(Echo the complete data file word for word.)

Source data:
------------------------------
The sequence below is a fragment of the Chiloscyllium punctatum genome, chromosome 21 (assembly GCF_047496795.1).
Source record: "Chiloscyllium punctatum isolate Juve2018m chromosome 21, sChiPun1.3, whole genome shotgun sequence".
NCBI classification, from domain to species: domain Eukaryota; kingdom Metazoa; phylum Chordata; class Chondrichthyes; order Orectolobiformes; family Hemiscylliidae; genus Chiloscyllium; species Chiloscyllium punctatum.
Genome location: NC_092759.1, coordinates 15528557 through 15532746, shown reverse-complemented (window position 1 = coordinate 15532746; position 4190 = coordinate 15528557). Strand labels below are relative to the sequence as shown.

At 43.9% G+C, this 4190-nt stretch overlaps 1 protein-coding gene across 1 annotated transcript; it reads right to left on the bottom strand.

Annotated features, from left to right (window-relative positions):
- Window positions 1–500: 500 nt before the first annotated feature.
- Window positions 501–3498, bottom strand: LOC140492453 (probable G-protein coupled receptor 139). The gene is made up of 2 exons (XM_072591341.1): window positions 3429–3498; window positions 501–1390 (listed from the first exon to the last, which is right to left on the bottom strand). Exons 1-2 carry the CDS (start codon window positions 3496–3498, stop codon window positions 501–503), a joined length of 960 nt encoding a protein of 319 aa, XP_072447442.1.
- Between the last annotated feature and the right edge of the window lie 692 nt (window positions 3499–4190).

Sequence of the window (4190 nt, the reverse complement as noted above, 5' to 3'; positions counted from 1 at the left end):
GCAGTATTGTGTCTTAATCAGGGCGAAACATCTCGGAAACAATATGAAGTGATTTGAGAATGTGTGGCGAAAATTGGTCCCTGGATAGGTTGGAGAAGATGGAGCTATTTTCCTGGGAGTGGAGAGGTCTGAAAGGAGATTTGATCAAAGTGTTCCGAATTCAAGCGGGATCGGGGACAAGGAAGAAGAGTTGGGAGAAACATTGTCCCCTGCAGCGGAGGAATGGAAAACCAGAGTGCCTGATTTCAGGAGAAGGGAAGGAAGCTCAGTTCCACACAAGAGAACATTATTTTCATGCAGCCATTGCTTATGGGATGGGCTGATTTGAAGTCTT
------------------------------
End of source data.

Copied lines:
The sequence below is a fragment of the Chiloscyllium punctatum genome, chromosome 21 (assembly GCF_047496795.1).
Source record: "Chiloscyllium punctatum isolate Juve2018m chromosome 21, sChiPun1.3, whole genome shotgun sequence".
NCBI classification, from domain to species: domain Eukaryota; kingdom Metazoa; phylum Chordata; class Chondrichthyes; order Orectolobiformes; family Hemiscylliidae; genus Chiloscyllium; species Chiloscyllium punctatum.
Genome location: NC_092759.1, coordinates 15528557 through 15532746, shown reverse-complemented (window position 1 = coordinate 15532746; position 4190 = coordinate 15528557). Strand labels below are relative to the sequence as shown.

At 43.9% G+C, this 4190-nt stretch overlaps 1 protein-coding gene across 1 annotated transcript; it reads right to left on the bottom strand.

Annotated features, from left to right (window-relative positions):
- Window positions 1–500: 500 nt before the first annotated feature.
- Window positions 501–3498, bottom strand: LOC140492453 (probable G-protein coupled receptor 139). The gene is made up of 2 exons (XM_072591341.1): window positions 3429–3498; window positions 501–1390 (listed from the first exon to the last, which is right to left on the bottom strand). Exons 1-2 carry the CDS (start codon window positions 3496–3498, stop codon window positions 501–503), a joined length of 960 nt encoding a protein of 319 aa, XP_072447442.1.
- Between the last annotated feature and the right edge of the window lie 692 nt (window positions 3499–4190).

Sequence of the window (4190 nt, the reverse complement as noted above, 5' to 3'; positions counted from 1 at the left end):
GCAGTATTGTGTCTTAATCAGGGCGAAACATCTCGGAAACAATATGAAGTGATTTGAGAATGTGTGGCGAAAATTGGTCCCTGGATAGGTTGGAGAAGATGGAGCTATTTTCCTGGGAGTGGAGAGGTCTGAAAGGAGATTTGATCAAAGTGTTCCGAATTCAAGCGGGATCGGGGACAAGGAAGAAGAGTTGGGAGAAACATTGTCCCCTGCAGCGGAGGAATGGAAAACCAGAGTGCCTGATTTCAGGAGAAGGGAAGGAAGCTCAGTTCCACACAAGAGAACATTATTTTCATGCAGCCATTGCTTATGGGATGGGCTGATTTGAAGTCTT